Recently, my husband Jon and I were able to take a trip to Scotland and Ireland for a couple weeks. We hiked, swam, toured castles, and ate lots of fish ‘n’ chips. While it’s never easy to go back to work, here are some of my methods to get the most out of your vacation so that you return to work energized:
This does not mean you have to do laps in the hotel pool every day. Maybe it’s as simple as walking to your dinner reservation instead of taking an Uber. Or maybe plan a day to see an outdoor exhibit. One of my favorite parts of the trip was hiking in a national park and spending a few hours climbing around the boulders of a waterfall.
2. Try Something New
Yes, this is rather cliche, but like exercise, it doesn’t have to be something extraordinary. For example, I tried gin-flavored ice cream when we were in Ireland. (I know it sounds weird, but it was amazing.) We also tried out surfing on a nearby beach. Most of the time was spent wiping out on the sand, but it was an incredible experience.
3. Talk to the Locals
As Rick Steves says, this can really “carbonate” a trip. We wound up sharing a restaurant table with some women from Edinburgh as we were on our way into the city. They were able to recommend some places for us to visit, but what made that conversation so memorable was that we were able to swap opinions on world news. It was so interesting hearing their thoughts on Brexit, President Trump, Scottish nationalism, etc. I felt very lucky that they were kind enough to chat with us for as long as they did; we learned a lot.
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We’ve all been there. A co-worker whispers something clandestine to you about someone else, and you have suddenly landed in the office gossip pool.
I’ve been in teams before where talk about each other ran rampant. And to be fair, sometimes, it’s simply discussing another teammate, not out of malice, but simply keeping up. One of my co-workers at one point was undergoing a divorce, and a friend and I were discussing it, in order to come up with ideas of how to cheer her up. Is that gossip?
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If you’re like me, your everyday life is not perhaps the Disney fairytale you had hoped for. There are alarm clocks in the morning and bills at night. Some days at work energize you, but many days are simply drudgery from 8 a.m. to 5 p.m. where you come home wanting only blankets, Buzzfeed, and junk food.
Some days, that’s okay. But most of the time, those sort of comfort rituals don’t revive us for the next day; they simply make us dread it all the more. The point of time outside of work is meant for rejuvenation, right? Here are some ways I come back to myself after a stressful day at work:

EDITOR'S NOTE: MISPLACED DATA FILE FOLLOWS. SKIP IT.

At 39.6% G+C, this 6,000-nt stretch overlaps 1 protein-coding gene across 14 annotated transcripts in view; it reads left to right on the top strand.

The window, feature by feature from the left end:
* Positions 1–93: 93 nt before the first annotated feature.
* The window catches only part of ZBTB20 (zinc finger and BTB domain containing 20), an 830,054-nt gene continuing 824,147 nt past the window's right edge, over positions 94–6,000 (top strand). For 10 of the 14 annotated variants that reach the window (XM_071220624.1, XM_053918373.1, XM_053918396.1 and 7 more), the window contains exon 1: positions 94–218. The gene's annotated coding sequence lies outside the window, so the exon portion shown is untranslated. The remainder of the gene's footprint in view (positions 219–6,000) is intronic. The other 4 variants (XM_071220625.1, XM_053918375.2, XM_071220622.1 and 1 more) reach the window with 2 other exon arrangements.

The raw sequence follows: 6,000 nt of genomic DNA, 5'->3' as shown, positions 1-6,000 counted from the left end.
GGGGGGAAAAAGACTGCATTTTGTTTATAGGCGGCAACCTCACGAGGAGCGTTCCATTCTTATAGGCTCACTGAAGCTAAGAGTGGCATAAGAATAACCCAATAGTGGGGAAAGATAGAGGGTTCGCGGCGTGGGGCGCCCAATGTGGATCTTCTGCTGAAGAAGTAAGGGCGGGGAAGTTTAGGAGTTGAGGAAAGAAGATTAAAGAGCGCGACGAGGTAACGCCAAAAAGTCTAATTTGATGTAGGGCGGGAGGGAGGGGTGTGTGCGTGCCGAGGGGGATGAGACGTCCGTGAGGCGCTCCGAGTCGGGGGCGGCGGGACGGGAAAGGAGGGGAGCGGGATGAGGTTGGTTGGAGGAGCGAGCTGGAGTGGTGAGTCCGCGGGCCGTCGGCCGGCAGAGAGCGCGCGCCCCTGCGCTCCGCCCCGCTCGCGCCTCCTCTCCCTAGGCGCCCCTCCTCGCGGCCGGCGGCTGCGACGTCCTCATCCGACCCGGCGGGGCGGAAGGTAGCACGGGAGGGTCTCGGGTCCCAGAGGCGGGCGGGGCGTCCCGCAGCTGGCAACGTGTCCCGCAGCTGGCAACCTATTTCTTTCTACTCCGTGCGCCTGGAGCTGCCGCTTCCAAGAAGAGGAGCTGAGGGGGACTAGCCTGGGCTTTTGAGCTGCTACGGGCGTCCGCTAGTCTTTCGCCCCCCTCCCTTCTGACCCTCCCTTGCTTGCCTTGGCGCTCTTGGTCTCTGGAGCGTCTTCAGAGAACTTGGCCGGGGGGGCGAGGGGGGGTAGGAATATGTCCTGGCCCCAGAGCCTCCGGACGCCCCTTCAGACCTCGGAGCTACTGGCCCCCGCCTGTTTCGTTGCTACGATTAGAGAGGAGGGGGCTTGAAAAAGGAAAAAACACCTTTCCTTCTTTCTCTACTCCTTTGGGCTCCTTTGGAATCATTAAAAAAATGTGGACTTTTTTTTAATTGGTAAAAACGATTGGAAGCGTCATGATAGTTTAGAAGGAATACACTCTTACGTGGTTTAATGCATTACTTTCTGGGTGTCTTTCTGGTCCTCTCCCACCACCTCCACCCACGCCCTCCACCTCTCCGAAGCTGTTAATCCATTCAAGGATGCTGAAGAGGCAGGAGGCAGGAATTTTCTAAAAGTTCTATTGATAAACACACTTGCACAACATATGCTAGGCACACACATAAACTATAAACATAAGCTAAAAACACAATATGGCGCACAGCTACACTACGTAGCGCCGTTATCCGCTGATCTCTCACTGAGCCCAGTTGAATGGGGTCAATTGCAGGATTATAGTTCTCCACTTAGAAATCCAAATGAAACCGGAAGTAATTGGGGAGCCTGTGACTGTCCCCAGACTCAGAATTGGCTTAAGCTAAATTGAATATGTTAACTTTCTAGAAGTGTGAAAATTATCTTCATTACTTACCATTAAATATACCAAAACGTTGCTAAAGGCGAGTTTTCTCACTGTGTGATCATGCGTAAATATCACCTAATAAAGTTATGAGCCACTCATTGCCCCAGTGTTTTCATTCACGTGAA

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Hello everyone! It’s been a while, but Latchkey is finally up and running again. I took a hiatus from blogging to focus on my full-time job as well as to plan a wedding. (Aiiii!!!!) So, if you noticed the name change, that’s why. (For those of you who are curious, it’s pronounced “Keen.”)
Although it’s been fun taking off a few years, it’s time to come back. This blog first and foremost is a place where my clients can find my portfolio and contact me. But secondly, it’s where we can kick around some of the standard mid-twenties issues that many of us encounter. Working out while working 8-5. Networking within your industry. Navigating a healthy work/life balance. Eating properly. Budgeting. In other words, the daily grind. But of course, we’ll still look at marketing strategies as well as creative writing once in a while too.
I’m excited to begin this again and re-join the community. I’ll be posting about once a week.
All the best!
I’m back at Church Marketing Sucks this month, this time writing about some potential communications channels churches can utilize. Check it out!
Communication Audit: 24 Potential Channels to Consider
Sometimes, it feels like our church communication efforts are floundering.
We see other churches do something amazing (fight that temptation to compare) and we wonder if we could “borrow” the idea.
But then we have so much on our plate. It might be time for a communication audit.
Perhaps you have the right channels, but poor timing. Maybe you have enough money, but you’re putting it into the wrong channel. Maybe a method you’ve always thought is the most effective actually isn’t.
Taking an inventory can help you figure out what’s working, what isn’t and what you might consider adding. This step is so easy to overlook but so important.
Think about this carefully: Are you using the right communication channels for your church? (Emphasis on your church; what works for the church around the corner might not work for your church.)
Look through this list for just a few of your options. You can reach out to your community in a variety of ways…
Read more at Church Marketing Sucks’ website.